I looked back at my interpretations of these people who seemed to posses some enlightened quality that others lacked, and I realized that there was again nothing different except for the conceptualizations surrounding them. An individuated, self-actualized person is one who is whole within themselves and requires nothing external to validate their existence because their external reality is already a factor of their being. They cannot and do not exist without their world, and so their sense of being extends to include what is “external” to them. Those who seemed different to these “wise” people were really no different except in their perspective. They see themselves as being nothing more than what is within their line of conceptual thoughts, the most superficial aspect of their “internal” existence, but even these thoughts are made of symbols and representation derived from their experience of their “external” reality. So, their sense of being was withdrawn from reality and existence, rather than extended to it. The two ways I would describe this (for comparison) are as follows:

  • Some people exist as whole persons, unnecessarily and indirectly related to labeling ideas and abstract concepts, yet understanding that their sense of existence is the same as that unspeakable substance of their existence; whereas, some people exist as members of a people who have each disconnected their sense of existence (and therefore how they understand their existence) from the actual experience of that existence itself, and so they feel, and probably worry, that nothing in reality is reliably real.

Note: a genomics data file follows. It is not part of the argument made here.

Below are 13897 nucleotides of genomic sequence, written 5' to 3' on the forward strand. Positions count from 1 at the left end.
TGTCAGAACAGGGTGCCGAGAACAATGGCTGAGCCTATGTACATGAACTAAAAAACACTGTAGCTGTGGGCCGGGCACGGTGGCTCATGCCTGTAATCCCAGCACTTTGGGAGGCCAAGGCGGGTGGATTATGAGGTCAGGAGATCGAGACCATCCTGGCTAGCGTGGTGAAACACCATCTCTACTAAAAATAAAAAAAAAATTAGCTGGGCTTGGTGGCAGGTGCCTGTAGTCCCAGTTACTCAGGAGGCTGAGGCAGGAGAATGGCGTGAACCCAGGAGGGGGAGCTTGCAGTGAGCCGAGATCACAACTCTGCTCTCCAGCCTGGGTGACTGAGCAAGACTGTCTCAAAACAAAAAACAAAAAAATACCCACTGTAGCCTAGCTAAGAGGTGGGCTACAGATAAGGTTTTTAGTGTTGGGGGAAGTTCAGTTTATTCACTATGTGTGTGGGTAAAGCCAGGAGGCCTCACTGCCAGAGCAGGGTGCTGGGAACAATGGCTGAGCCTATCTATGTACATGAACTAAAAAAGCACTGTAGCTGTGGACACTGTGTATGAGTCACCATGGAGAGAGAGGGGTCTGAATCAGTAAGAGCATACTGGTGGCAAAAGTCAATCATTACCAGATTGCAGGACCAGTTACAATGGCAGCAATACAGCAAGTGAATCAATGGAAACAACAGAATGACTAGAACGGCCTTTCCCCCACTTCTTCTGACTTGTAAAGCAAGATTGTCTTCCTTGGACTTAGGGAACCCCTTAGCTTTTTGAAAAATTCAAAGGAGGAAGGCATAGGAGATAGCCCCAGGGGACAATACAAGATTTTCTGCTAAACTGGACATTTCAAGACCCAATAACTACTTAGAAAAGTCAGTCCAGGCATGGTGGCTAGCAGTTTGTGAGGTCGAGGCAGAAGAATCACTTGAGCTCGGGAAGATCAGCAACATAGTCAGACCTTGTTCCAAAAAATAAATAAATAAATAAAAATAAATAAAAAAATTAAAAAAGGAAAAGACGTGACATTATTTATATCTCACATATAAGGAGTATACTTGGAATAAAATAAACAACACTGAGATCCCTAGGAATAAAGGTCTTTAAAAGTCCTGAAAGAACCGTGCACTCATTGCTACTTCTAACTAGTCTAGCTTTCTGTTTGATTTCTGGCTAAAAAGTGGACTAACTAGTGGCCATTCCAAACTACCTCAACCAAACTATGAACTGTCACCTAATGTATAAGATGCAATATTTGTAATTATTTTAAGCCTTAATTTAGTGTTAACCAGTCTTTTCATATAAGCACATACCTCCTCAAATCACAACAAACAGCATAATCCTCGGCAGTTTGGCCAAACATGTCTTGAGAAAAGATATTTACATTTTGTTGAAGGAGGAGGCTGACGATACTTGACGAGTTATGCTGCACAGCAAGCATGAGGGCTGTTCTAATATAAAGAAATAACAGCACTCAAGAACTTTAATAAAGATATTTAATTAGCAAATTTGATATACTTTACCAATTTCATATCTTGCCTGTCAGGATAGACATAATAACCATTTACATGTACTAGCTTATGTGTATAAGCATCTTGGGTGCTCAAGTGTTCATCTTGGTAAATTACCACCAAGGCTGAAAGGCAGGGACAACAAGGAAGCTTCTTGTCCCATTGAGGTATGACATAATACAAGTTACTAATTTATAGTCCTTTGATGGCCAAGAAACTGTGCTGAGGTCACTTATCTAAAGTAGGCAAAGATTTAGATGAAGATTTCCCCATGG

• There are two kinds of people, those who know there are, and those who think there are not. There is no difference between the enlightened and unenlightened individual, the wise one and the fool, because each is equally deluded in their understanding if they believe that in being either one, they are not also the other.

Self-realization is already accomplished. If you desire it, it simply means you do not realize that you have already attained it. If you give your selfhood, your personal validation away to something that you do not recognize or associate with yourself, you are simply forgetting what your “self” is so that you can remember it at a later time should you choose to. There are two kinds of people, but there is only one kind of person. You cannot simultaneously belong to a group and to yourself. You are either a piece of a larger whole, or whole within yourself.

This is not an argument for solipsism or a justification for some sense of solitary, egoic existence. Rather, this is an argument that if you are to accept that our personalities, our ego personas, exist as constructed social clothing, then everyone is alone together, but some people don’t believe it and delude themselves with the idea that they are what others told them. I have come to a point where I understand myself to be what I feel myself to be. I have made an effort to remind myself constantly that the conceptualizations and names and labels we tell each other are nothing more than words used to explain a feeling, and that while we may identify and align our personalities with these words, what we are metaphysically is not anything that can itself be a symbol, only symbolized. So when I say that feeling whole has been an odd experience, I mean to say that I didn’t expect it would feel exactly the same as when I felt displaced from myself.

Featured Photo by Markus Spiske from Pexels